GNU GPL and Open Source Definition

Ean R . Schuessler ean at
Wed Apr 28 04:09:00 UTC 1999

On Wed, Apr 28, 1999 at 03:03:11AM +0000, Jeff Alami wrote:
> AT, in Article 3, the GPL states that
> you may sell binaries and executable code at any price you see fit, without
> corresponding source code. If you do so, you're required to provide source code
> at a subsequent request. However, unlike what's said in the Open Source
> Definition, you may also charge for the source code (to a reasonable extent, of
> course). The Open Source Definition Article 2 states that "there must be a
> well-publicized means of downloading the source code, without charge, via the
> Internet."

Actually, this is a bug in the OSD. In developing countries where the
Internet doesn't have good penetration distributing the source code via
the Internet might make no sense at all. The GPL states that you must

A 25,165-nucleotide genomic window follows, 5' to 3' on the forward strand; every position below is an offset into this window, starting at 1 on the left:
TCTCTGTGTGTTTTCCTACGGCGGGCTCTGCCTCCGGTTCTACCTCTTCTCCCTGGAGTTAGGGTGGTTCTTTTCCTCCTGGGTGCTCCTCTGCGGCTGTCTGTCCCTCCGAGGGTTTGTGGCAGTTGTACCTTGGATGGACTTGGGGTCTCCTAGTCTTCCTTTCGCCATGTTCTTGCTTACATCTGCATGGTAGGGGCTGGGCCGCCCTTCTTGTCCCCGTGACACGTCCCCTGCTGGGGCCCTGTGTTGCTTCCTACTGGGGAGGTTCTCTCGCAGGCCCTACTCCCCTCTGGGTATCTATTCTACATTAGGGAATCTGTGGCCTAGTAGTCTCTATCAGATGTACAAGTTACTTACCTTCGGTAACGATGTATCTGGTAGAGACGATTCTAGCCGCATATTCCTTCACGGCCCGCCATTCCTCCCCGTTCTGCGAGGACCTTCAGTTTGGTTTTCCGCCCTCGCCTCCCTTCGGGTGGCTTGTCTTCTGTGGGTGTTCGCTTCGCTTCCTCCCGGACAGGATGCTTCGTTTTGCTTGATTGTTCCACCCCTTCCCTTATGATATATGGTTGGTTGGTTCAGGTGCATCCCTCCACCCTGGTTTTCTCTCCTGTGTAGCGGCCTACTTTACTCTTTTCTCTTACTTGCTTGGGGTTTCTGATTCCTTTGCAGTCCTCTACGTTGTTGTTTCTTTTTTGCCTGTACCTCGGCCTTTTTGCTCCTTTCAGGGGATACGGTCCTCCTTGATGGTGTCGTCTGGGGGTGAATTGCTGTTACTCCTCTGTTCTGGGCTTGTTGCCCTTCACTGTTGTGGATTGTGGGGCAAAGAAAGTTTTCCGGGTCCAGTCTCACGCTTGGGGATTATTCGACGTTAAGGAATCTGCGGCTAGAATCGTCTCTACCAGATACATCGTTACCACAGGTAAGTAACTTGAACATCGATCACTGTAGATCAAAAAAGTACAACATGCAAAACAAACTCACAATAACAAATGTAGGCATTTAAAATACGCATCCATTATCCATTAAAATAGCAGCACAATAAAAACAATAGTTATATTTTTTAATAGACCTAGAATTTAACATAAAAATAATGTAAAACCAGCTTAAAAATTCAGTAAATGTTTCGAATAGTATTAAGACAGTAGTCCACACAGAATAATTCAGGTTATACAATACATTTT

simply provide a well-documented method of obtaining the source code.
This is probably the right and proper way to handle this issue.

Even in the case of US consumers the net may not be a sensible way of
handling distribution. A program which utilized the GRASS data set would
be close to 3 gigs in size and not reasonably downloadable at all. 
Providing the data on a set of 6 cds, however, is both cheap and 

Dictating that the method of distribution _must_ be the Internet does
not make sense.

Ean Schuessler                                                Freak
Novare International Inc.                             Freak Central
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